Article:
'. . . barred by Maine law . . . the plaintiff's right to recovery . . . not (being) affected by the passage of 14 M.R.S.A. § 161, expressly inapplicable to transactions occurring prior to October 1, 1969.' 3

After defendant had moved to dismiss Count II, plaintiff (by a series of amendments to the complaint each of which was allowed by the presiding Justice) added a third count. The allegations of this Count III purported to present a rationale of legal liability independent of, and alternative to, 'negligence' (Count I) and 'breach of warranty' (Count II). It averred that: (1) the 'Nicholson Utilizer II'

'. . . was defective in its design, defective in its manufacture and generally defective and because of such defects was unreasonably dangerous so that the use of said machine created a risk of harm to those in its proximity while said machine was in operation . . .';

(2) plaintiff was

'. . . unaware of the defects in the machine . . ., and said machine was without substantial change in its condition from the time of its manufacture to the time of the injury . . .'

Page 916

to plaintiff; and (3), therefore, defendant

'. . . has become strictly liable to the plaintiff by manufacturing and marketing said machine.' (emphasis supplied)

Defendant moved to dismiss Count III for failure to state a claim upon which relief can be granted.

On August 7, 1972 the presiding Justice in the Superior Court ruled on both of defendant's motions to dismiss. He dismissed Count II of the complaint but sustained Count III as stating a good cause of action.

The basis of the dismissal of Count II was that:

'No privity of contract is alleged between plaintiff and defendant.'

The presiding Justice adverted to Pelletier v. DuPont, 124 Me. 269, 128 A. 186 (1925) which had decided that privity of contractual relationship between the parties is essential to a plaintiff's recovery for breach of warranty.

Count III was upheld because the presiding Justice conceived it as

'charging strict liability on the part of the defendant to the plaintiff',

a principle which he regarded as established in the tort 'products liability' law of Maine within the doctrine of Section 402A of the Restatement of Torts, Second. 4 The theory was that although this Count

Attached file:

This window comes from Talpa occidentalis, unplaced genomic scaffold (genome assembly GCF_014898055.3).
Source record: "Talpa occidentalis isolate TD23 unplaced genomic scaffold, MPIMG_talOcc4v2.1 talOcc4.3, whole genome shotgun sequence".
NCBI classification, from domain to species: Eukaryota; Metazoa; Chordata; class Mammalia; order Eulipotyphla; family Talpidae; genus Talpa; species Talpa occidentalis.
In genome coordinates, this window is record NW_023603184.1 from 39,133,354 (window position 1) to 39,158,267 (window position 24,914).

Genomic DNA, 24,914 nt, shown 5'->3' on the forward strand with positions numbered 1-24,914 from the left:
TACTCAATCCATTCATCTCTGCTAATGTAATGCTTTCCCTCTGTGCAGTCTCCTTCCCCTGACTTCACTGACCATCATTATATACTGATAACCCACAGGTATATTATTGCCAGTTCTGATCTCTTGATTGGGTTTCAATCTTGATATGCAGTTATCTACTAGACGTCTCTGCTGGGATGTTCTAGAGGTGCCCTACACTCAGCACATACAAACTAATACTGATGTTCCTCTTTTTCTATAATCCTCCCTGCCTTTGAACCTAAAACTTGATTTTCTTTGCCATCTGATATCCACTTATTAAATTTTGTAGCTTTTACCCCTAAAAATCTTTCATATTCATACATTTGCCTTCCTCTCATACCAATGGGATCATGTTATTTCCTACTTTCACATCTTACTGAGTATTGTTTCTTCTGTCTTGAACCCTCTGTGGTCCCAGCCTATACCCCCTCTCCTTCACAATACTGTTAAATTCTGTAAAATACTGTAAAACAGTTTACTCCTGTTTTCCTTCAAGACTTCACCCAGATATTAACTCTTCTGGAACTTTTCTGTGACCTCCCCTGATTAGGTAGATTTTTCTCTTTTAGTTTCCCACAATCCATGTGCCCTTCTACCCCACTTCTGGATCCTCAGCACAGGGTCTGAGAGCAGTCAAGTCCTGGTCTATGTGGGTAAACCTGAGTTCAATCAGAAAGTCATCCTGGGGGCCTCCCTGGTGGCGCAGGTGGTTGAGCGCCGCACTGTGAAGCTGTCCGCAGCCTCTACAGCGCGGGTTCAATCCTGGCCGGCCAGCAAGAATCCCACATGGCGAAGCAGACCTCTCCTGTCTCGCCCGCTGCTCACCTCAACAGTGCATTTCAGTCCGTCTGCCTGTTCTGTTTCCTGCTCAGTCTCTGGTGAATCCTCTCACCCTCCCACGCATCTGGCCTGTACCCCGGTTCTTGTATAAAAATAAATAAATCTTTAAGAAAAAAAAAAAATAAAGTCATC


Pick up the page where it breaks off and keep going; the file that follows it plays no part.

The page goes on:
'. . . has not approved the use of the phrase 'strict liability', . . .',

its analysis in Wallace v. Coca-Cola Bottling Plants, Inc., Me., 269 A.2d 117 (1970), concerning events in the year 1966, '. . . compels the conclusion' that Count III, containing allegations adequate to meet the specifications of the Restatement of Torts, Second, Section 402A, states a good cause of action for 'strict liability in tort.'

We disagree with each of the conclusions of the presiding Justice. We decide that Count II (breach of warranty) does, but Count III (strict liability in tort) fails to, state a claim upon which relief can be granted.

I

We sustain the 'breach of warranty' gravamen of Count II on the basis of 11 M.R.S.A. § 2-318 as enacted in 1963 and in force until entirely rewritten effective October 1, 1969. (See footnote, 3, ante).

Thirty-eight years had intervened between the decision of Pelletier v. DuPont (1925) and the 1963 formulation of 11 M.R.S.A. § 2-318 (hereinafter described simply as Section 2-318). During that period there had been major developments in other jurisdictions reflecting a relaxation, or abandonment, of 'privity' requirements for breach of warranty recovery. 5 In Maine,

Page 917

however, no case had come to this Court affording opportunity for thorough reevaluation, in light of developments elsewhere, of the actual decision or doctrine of Pelletier v. DuPont. 6

Similarly, there had been no intervening attention to the problem by the Maine Legislature.

Thus, the full significance of the public policy change produced by Section 2-318-adopted as one provision of the Uniform Commercial Code-is best elucidated by a direct comparison of Section 2-318 with Pelletier v. DuPont.

Product-wise, in Pelletier v. DuPont breach of warranty recovery was sought as to contaminated food. This Court conceded that by 1925 many courts had allowed breach of warranty recoveries, absent privity of contractual relationship between the parties, in cases involving

'the sale of drugs and . . . food products . . . intended for human consumption . . ..' (124 Me. at p. 272, 128 A. at p. 187)

Yet, Pelletier v. DuPont decided:

'. . . this court, . . ., finds no good reason for repudiating or modifying, . . ., the well-established rule that in order to recover on a warranty, there must be a privity of contractual relations between the parties, . . ..' (p. 275, 276, 128 A. at p. 189)